This new disc – The Word Unspoken – delves into the sub-text of motets by Philippe de Monte and William Byrd. This is not a new discovery; the relationship between these two composers was discussed in vol. 3 of the Byrd Edition (Andrew Carwood / The Cardinall’s Musick) which ended with the same two astonishing motets as does this new disc. However, Gallicantus have rightfully spotted that the connections in the music of these two men has still not been fully explored and, as such, this disc goes a long way to offering us further understanding of this fascinating conversation all performed to a high standard with excellent notes by Sally Dunkley.

It is well known that de Monte spent time in London travelling with Philip II of Spain and we can infer that during this time the Spanish composer met William Byrd because 30 years later he sent him a copy of his motet Super flumina Bablylonis and Byrd responded in kind by sending his exquisite 8-part Quomodo cantabimus. The motet as a medium for political subtext is a theme well explored by, amongst others, Craig Monson (see in particular: "Byrd, the Catholics, and the Motet: the Hearing Reopened." In Hearing the Motet. New York: Oxford University Press, 1996.). If Babylonian captivity is a potent symbol for the plight of the persecuted Catholics in England, then surely the subtext is obvious when de Monte asks Byrd “How shall we sing the Lord’s song in a strange land” to which the Englishman replies: “If I forget you, Jerusalem, let my right hand fall idle.”

What has always intrigued me about this particular correspondence is the idea that Byrd might has asked his singers to perform de Monte’s motet. Would the resulting performance have been anything that de Monte himself might have recognized? Might Byrd have remembered idiocyncracies of the Spanish singing style from their visit 30 years previously and asked for them to be applied? And what of de Monte receiving Byrd’s motet in Spain, would be have understood the nuances of the style, or would he have looked first at the text?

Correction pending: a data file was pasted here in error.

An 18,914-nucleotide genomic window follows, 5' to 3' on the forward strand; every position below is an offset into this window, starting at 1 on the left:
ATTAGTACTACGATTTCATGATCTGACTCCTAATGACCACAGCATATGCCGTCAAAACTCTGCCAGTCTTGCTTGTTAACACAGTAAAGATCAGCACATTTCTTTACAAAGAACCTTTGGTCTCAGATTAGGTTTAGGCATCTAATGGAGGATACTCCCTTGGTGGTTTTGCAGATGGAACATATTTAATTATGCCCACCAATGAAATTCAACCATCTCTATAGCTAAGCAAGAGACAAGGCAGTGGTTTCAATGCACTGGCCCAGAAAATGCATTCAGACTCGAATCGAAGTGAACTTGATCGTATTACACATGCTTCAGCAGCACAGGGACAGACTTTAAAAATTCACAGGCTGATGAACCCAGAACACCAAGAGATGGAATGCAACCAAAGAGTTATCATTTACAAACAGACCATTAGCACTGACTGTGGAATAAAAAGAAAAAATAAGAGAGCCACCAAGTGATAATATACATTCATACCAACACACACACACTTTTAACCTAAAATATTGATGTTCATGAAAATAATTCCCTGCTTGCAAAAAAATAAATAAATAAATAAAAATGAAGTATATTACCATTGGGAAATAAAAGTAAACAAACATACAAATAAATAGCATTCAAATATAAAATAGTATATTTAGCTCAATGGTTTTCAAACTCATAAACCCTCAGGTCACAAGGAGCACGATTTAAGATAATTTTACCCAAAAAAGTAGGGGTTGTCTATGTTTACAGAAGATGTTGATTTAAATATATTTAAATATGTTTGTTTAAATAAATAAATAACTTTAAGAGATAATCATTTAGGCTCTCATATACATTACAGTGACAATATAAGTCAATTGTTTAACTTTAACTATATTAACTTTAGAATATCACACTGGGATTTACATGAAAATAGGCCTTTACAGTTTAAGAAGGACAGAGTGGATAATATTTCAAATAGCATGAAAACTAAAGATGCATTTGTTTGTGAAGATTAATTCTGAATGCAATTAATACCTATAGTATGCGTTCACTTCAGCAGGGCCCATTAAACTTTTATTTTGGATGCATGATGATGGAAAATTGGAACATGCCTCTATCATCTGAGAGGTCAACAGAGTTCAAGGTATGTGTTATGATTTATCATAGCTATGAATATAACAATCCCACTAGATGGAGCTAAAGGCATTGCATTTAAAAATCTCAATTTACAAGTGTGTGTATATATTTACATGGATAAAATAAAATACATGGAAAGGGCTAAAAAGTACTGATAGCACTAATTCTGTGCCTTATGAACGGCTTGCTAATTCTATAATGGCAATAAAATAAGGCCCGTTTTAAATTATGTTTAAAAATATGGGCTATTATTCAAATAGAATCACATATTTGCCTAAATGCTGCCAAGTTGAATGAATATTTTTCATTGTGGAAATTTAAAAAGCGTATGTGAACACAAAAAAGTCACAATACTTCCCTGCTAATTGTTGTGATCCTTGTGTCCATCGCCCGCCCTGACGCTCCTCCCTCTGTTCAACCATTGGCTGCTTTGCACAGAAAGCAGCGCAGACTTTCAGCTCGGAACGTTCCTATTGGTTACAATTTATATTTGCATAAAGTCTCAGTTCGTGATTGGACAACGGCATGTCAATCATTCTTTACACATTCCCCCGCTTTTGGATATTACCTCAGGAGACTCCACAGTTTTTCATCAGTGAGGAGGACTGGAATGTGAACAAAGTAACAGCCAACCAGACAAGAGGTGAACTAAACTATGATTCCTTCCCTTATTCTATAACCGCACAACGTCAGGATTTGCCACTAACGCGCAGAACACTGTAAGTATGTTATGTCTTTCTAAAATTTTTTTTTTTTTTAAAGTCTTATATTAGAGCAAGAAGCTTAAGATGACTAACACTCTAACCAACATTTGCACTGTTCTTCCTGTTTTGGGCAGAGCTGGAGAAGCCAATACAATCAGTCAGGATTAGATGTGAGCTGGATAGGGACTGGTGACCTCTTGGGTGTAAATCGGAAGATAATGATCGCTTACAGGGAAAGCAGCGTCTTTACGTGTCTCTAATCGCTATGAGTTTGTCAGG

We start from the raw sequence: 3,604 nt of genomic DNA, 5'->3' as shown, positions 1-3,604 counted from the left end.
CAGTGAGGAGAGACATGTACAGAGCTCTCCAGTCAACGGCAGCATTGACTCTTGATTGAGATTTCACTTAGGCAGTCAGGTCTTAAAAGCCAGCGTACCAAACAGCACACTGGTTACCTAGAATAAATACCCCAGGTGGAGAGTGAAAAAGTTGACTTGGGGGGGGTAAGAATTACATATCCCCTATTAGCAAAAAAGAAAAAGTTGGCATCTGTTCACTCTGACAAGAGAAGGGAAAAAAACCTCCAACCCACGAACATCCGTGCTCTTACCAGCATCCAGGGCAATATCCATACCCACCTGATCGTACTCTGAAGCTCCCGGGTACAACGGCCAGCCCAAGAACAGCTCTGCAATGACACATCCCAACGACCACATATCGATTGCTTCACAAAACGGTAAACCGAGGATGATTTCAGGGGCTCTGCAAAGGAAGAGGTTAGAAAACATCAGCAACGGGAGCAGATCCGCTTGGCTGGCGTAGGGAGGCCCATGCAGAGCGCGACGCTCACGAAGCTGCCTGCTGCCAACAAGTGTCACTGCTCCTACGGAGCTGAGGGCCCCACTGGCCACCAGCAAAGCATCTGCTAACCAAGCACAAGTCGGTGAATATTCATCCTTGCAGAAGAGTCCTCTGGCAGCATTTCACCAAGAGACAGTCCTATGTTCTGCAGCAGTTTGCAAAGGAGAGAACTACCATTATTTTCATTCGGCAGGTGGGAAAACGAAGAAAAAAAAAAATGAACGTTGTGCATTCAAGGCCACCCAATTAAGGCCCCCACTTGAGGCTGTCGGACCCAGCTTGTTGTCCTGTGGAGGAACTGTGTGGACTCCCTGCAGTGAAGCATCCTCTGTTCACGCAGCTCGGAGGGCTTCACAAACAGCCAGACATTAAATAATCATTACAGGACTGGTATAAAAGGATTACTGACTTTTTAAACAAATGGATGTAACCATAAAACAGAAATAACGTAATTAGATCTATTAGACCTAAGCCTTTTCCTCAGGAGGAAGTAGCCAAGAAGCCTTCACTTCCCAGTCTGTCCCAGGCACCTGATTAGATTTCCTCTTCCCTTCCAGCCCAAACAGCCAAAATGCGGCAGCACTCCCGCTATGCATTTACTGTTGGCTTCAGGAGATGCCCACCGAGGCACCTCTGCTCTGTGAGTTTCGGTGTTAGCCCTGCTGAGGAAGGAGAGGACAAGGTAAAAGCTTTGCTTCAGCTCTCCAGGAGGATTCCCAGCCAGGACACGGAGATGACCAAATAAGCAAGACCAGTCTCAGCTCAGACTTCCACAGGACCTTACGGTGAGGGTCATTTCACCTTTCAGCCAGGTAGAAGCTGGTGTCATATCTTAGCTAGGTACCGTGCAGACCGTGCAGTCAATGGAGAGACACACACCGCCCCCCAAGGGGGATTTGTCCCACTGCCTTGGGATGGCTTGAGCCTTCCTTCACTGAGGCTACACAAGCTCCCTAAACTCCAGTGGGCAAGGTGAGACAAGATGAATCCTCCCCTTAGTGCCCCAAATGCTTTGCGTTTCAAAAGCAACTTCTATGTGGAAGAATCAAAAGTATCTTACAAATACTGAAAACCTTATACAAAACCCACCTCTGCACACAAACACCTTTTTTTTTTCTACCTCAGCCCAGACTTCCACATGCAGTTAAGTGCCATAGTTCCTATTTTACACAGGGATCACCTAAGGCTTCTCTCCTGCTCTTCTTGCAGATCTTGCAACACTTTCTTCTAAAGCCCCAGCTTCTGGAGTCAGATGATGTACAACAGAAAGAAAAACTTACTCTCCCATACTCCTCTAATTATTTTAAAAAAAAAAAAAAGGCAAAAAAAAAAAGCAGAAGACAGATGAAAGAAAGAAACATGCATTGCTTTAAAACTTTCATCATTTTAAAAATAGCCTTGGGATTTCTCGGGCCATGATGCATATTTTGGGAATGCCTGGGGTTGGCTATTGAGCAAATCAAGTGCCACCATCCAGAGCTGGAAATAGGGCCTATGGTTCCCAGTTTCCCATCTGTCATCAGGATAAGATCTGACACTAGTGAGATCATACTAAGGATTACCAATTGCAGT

This particular pair comes last on the CD and Gallicantus sing both with their confident blend – men’s voices for de Monte and the addition of Amy Moore and Clare Wilkinson for Byrd. I agree that it is best to avoid any appropriation of special ‘Spanish’ flavour for de Monte (he was a displaced Northerner anyway). In fact, de Monte’s motet is one of the best on the disc. However, the famous Byrd response – one of his finest moments – is, for my tastes, simply a touch too fast. Having said that, this speed – much fresher than the iconic Carwood recording – does invite some fresh speculation on the text which has made me realize I had lazily assumed Byrd’s response was wistful. Maybe there is a more positive message at work here after all?

Elsewhere on the disc these fine performances reveal some fantastic motets by de Monte and revisit some of Byrd’s finest music – all to an exceptionally high standard. Gallicantus also offer us a sublime performance Byrd’s finest Ne irascaris Domine. This is one of the most beautifully poised recordings of this motet that I have ever heard with alto, Mark Chambers, effortlessly balancing the oaky lower voices with a silvery tone. Unforgettable. 

Musical, Ed Breen

July 2012
This disc recalls the remarkable exchange between William Byrd and the Flemish composer Philippe de Monte in the 1580s.
De Monte sent Byrd his eight-part motel Super flumina Babylonis. Byrd replied with the eight-part Quomodo cantabimus. These powerful works take their texts from the same psalm, alluding to captivity and exile – a gesture of solidarity for the recusant Catholic Byrd, a subtly conspiratorial reply from the Englishman. The intensity of the music is reflected in Gallicantus’s beautifully shaped performances, even if we miss now the raw sense of peril that English Catholics must then have felt.


The Sunday Times, Stephen Petit

July 2012
As a specialist early-music consort, Gallicantus are perfectly placed here to compare the works of William Byrd and Philippe de Monte – the one a Catholic recusant fortunate in the favour of Elizabeth I for his simpler Protestant pieces, the other a Flemish sympathiser and correspondent. Gallicantus render exquisitely the ornate verses of Byrd’s Cantiones Sacrae, their interwoven timbres cascading in noble equilibrium; but the most direct comparison is between de Monte’s "Superflumina Babylonis" and Byrd’s "Quomodo cantabimus", both derived from Psalm 136, which subsequently gave the world Boney M’s deathless "Rivers of Babylon". In this case at least, music is the winner, whichever one prefers.

The Independent

  1. Tristitia et anxietas (from Cantiones Sacrae) – William Byrd – 9.17
  2. Vigilate (from Cantiones Sacrae) – William Byrd – 4.38
  3. Tribulationes civitatum (from Cantiones Sacrae) – William Byrd – 9.24
  4. Vide, Domine, afflictionem (from Cantiones Sacrae) – William Byrd – 7.57
  5. Ne irascaris (from Cantiones Sacrae) – William Byrd – 8.46
  6. Domine, quid multiplicati sunt (from Motets Book V) – Philippe de Monte – 5.47
  7. Miserere mei, Deus (from Motets Book V) – Philippe de Monte – 3.33
  8. Voce mea ad Dominum clamavi (from Motets Book V) – Philippe de Monte – 3.02
  9. O suavitas et dulcedo – Philippe de Monte – 5.04
  10. Super flumina Babylonis – Philippe de Monte – 5.19
  11. Quomodo cantabimus – William Byrd – 6.28